After my adventure with ice climbing, I spent some more time this week on the extreme side of winter sports with snowkiting.
It’s basically kite boarding: you strap a board or skis to your feet, connect yourself to a kite by thin strings and let the wind sail your kite over open water, but on a frozen, snow-covered body of water.
And more than any other activity I’ve tried in this series, snowkiting is absolutely at the mercy of Mother Nature.
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I first contacted Andrei Reounov from iKite at the beginning of the year about learning to snowkite. It took us an entire month to coordinate schedules and the weather forecast, looking for the proper combination of temperature, snow and wind.
We finally narrowed down a two-day window where the temperature was going to be perfect and the wind was going to be right on the threshold of what was needed.
Unfortunately, a system that moved through Ontario a couple of days earlier was more rain than snow — the first time I will curse this relatively mild winter — and covered Cook’s Bay with choppy, brittle ice.
That meant that it would be nearly impossible to navigate such unstable terrain with skis while kiting, plus the ice could do some serious damage to the kites if they fell — almost a certainty with a beginner like myself.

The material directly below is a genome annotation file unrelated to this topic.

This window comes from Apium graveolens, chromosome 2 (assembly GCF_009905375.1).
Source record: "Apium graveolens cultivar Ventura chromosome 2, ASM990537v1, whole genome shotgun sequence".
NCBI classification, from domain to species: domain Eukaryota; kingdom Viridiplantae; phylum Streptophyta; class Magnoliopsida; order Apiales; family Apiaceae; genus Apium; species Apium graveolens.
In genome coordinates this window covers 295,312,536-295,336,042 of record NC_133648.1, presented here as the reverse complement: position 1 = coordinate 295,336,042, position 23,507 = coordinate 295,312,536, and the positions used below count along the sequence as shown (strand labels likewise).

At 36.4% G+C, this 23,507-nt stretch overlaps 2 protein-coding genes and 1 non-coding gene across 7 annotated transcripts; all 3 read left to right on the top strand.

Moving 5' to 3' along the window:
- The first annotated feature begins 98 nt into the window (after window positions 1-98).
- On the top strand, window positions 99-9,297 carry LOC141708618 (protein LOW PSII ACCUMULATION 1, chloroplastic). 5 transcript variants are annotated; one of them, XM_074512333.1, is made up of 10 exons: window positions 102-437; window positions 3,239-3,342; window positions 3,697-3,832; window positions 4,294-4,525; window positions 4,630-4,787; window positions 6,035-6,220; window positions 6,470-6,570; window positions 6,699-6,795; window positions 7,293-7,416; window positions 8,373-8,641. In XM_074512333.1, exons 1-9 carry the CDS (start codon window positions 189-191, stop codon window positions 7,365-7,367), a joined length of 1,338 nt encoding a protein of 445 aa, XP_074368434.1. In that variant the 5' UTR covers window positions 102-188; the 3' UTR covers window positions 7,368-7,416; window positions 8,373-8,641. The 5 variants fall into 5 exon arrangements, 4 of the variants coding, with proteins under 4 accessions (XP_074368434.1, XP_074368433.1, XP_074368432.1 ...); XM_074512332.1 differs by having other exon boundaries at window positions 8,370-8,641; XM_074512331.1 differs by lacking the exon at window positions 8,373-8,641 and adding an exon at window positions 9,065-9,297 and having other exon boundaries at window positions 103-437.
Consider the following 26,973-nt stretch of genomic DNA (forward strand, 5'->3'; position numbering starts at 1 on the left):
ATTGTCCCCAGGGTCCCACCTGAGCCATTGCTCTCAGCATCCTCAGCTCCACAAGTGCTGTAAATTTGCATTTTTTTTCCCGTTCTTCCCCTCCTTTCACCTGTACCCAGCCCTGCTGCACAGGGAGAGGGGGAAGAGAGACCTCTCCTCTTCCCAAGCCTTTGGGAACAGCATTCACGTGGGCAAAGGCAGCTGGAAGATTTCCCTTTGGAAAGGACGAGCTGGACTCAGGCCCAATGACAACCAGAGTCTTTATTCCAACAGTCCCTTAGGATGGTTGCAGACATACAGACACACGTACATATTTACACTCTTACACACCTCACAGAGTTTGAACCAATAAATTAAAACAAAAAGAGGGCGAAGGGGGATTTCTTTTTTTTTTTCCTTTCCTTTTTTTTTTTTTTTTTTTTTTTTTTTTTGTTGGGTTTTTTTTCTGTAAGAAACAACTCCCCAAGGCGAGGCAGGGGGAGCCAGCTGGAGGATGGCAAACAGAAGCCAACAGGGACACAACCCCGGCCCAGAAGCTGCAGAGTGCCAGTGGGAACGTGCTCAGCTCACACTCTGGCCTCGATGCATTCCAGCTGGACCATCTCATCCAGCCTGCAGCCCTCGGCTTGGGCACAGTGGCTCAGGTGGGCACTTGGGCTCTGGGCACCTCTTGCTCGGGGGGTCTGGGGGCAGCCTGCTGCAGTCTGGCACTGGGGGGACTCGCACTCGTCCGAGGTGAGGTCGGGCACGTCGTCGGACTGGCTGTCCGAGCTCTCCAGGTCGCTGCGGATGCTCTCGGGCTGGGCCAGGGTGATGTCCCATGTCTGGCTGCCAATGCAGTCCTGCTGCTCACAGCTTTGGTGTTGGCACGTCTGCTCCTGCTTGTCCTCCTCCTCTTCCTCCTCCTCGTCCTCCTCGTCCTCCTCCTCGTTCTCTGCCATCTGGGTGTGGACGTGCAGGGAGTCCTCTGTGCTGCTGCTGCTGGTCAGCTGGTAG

Because this would be my first time snowkiting, and because the learning curve is so steep, Andrei only wanted me to try it in tandem with him. The wind wasn’t strong enough to launch two people.
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However, we were able to get the training kite out and I was able to fly it to get a sense of what snowkiting actually feels like.
It’s actually a pretty peaceful experience, and I don’t think I’d be using those same words if we were actually able to launch on skis. So I’m glad I left the actual snowkiting demo to Reounov, as he was way more graceful than I could ever hope to be.
I hope you enjoyed watching and reading about this series as much as I enjoyed creating it. And I also hope you’ve learned about different winter activities that can keep you fit, happy and healthy during the coldest months of the year.
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